The air is thick with dust. One recent day, a man opened a large paper sack of asbestos and poured it into an open bin. Bits of asbestos had been trampled underfoot all over the factory. Mr. Kalinin, who has two young children, had traces of it in his hair.
A large door, big enough for a boxcar, was open to the outdoors. Apartment buildings sat nearby. A school and playground were just down the street.
"Of course no one lives very long once they go on pension," Mr. Kalinin said.
Mr. Dzubenko said the press has exaggerated the problem.
"People who constantly work with asbestos are less subject to danger than those who are used to its influence," he said -- the opposite of what U.S. experts might argue.
The factory is a potential killer, but the 1,200 people who work here willingly suppress worrisome thoughts. Better to risk possible death years from now than certain starvation tomorrow.
What infuriates Mr. Dzubenko, who started here as a worker 32 years ago, is that government policies make it harder rather than easier for businesses like his to operate.
"Our government is making decisions that don't allow us to be profitable," he said. "Wages and prices are controlled. Our work is one of the most dangerous, but they want my workers to work for 40,000 karbovanets a month. That's just over $4. And no matter how hard they work, they can't earn any more."
Government currency rules require businesses earning hard currency through exports to sell half their income to the government at a fixed National Bank rate.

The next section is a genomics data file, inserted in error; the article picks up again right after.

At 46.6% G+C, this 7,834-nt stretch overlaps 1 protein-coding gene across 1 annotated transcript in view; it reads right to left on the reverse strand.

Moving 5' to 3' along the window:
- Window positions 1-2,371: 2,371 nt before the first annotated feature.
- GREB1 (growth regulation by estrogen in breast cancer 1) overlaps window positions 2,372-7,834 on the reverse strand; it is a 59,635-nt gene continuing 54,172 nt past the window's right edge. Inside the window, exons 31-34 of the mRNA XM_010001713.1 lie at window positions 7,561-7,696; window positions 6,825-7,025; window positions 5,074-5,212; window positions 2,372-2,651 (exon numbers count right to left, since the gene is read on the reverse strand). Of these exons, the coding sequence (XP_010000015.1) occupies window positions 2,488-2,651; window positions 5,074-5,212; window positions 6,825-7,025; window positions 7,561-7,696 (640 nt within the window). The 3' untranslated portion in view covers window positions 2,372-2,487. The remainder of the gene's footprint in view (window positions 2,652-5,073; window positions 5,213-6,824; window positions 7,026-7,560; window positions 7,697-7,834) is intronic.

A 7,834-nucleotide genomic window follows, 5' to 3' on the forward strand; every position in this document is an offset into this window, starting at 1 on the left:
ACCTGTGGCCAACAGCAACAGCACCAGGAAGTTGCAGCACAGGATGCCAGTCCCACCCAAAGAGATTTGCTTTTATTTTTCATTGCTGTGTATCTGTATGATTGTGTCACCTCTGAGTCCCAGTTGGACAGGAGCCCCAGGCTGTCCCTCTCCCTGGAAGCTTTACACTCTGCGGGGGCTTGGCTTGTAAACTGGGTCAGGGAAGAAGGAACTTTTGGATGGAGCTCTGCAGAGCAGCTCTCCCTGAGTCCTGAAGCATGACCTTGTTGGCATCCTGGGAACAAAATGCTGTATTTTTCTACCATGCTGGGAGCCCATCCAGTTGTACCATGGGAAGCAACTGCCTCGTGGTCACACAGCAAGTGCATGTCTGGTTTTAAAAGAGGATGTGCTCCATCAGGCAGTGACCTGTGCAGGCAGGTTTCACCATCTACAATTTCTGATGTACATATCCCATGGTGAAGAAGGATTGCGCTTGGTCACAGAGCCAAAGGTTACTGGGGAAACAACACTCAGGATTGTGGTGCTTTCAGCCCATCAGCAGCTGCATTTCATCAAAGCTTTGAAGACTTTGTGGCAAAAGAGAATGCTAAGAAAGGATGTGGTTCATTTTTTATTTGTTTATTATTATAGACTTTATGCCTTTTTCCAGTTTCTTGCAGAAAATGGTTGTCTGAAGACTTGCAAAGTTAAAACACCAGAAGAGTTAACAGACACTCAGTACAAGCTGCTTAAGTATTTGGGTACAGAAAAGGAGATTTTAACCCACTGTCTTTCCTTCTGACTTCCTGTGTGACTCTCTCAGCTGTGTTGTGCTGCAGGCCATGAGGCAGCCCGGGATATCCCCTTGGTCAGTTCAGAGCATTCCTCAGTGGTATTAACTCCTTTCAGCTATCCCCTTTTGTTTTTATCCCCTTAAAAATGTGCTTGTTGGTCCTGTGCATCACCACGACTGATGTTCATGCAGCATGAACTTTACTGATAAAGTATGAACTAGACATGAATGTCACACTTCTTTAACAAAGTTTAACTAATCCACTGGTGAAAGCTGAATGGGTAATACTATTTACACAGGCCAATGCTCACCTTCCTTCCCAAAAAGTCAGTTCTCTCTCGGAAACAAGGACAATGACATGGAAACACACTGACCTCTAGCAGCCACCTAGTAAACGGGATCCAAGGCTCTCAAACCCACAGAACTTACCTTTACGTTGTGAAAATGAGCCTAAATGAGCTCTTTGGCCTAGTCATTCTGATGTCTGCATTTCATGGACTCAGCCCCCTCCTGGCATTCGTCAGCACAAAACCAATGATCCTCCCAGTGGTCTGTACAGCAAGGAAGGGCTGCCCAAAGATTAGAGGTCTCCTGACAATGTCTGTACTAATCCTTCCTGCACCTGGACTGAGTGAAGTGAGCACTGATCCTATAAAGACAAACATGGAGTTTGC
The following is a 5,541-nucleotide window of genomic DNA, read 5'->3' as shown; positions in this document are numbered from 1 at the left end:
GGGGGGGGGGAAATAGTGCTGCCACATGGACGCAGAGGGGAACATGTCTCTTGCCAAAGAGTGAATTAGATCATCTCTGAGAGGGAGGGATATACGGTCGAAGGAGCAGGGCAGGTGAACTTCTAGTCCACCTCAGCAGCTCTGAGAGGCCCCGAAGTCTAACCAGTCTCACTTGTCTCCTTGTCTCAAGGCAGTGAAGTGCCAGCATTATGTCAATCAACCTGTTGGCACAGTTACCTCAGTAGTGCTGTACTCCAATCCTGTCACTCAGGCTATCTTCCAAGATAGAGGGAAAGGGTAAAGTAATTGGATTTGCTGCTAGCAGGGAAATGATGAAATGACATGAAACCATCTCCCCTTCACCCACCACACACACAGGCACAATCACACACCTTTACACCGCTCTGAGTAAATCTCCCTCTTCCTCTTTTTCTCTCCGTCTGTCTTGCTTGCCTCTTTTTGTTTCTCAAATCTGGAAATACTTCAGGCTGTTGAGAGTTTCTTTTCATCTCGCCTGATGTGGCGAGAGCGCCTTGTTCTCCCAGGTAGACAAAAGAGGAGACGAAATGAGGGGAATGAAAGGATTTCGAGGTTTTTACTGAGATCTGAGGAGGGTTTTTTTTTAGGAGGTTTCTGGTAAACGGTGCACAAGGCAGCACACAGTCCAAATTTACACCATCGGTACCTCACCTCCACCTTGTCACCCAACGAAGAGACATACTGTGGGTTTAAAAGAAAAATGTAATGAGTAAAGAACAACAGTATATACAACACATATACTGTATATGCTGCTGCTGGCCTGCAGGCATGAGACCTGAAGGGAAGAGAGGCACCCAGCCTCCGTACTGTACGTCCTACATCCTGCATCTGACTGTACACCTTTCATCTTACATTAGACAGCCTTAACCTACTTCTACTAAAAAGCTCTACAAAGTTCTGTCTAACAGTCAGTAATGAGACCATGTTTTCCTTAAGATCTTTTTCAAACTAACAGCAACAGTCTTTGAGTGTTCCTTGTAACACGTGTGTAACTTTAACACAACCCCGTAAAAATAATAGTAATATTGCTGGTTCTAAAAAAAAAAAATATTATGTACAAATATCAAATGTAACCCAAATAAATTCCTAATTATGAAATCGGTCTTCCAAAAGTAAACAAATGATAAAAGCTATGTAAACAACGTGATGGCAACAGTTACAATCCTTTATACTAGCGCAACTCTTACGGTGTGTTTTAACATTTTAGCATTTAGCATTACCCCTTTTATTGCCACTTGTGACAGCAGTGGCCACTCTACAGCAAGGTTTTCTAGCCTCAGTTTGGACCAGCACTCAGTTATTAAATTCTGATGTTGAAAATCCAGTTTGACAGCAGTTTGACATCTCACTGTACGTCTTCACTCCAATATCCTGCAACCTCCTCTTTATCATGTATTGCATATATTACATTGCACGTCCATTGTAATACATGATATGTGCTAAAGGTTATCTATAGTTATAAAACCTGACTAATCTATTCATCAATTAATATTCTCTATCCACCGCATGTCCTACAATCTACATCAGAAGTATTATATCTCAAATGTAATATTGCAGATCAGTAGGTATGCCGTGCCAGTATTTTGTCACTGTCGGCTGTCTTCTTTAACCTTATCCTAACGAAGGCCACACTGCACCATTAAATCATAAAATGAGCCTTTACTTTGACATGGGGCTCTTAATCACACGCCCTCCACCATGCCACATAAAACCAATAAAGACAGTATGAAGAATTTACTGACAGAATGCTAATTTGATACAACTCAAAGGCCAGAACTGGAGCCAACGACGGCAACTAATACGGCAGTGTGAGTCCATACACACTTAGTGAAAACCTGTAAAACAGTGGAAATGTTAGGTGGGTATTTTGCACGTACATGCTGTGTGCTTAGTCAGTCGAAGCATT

When they need to buy hard currency to purchase parts or supplies, they have to buy it at the much higher market rate -- causing them a loss of 30 percent. The laws have destroyed trade and set off currency speculation.
"At the same time, they ask loudly why production is becoming so expensive," Mr. Dzubenko said.
But he is a natural entrepreneur. He is opening new factories to support his failing plant. One will produce fine wood furniture and the other crystal chandeliers.
Both products have done well in market tests.
But ultimately, Mr. Dzubenko is bound by the old ways. He doesn't want the income to increase his salary -- that's controlled by the government, too. No, he wants to pour it into the unprofitable, poisonous asbestos plant.
He rejects a suggestion that it might be wiser to abandon the old asbestos dinosaur and concentrate on the new, profitable work.
"The asbestos-cement enterprise cannot stop doing what it's doing," Mr. Dzubenko said in shocked tones. "It belongs to the state. I can't sell the equipment or stop producing what I'm told to produce. We're all trapped here."